Aurora Borealis

Standing half-way up Mt. Erskine, the first thing that came to mind was the incredible sweet smell in the dark air. Long grasses, Douglas Firs and Cedars, all mixed in the warm air. Then, as our eyes adjusted to the dark, more and more stars appeared until the Milky Way was so dense above us, we could see the shadows left amongst the stars. I had not noticed these before until a Peruvian friend pointed out the negative shapes. In the Andean heritage, the shadow shapes were as important as the starry shapes. These shadows, the Andeans call "The Llama, the Fox, The Toad and Snake."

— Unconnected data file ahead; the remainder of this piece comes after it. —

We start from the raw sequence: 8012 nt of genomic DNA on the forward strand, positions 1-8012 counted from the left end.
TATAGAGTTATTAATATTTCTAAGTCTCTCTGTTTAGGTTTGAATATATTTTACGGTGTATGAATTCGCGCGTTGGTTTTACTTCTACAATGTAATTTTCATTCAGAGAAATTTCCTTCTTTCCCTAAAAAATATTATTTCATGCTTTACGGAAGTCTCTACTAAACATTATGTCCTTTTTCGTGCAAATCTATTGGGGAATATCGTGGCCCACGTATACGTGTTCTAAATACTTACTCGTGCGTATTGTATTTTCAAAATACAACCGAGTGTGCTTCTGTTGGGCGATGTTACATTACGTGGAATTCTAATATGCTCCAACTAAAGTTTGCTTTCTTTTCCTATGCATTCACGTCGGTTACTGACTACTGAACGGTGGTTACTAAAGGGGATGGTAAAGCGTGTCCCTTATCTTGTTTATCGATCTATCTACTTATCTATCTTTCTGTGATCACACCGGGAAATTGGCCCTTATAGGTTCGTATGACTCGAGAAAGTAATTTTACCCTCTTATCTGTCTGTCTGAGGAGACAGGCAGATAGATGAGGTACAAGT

We were up on the mountain to catch a glimpse of the Aurora Borealis and we were not disappointed. Although it was a 'diffuse aurora' and not a 'discrete aurora' with all its wave-like curtain formations, it was still a stunning sight.


Over the orange glow of the city, a faint band of green could be seen. It grew stonger as time passed.

Off to the north-west, out of the glow of the warm city lights of Vancouver, a more ghostly green illumination backdropped the fir trees.

Auroa borealis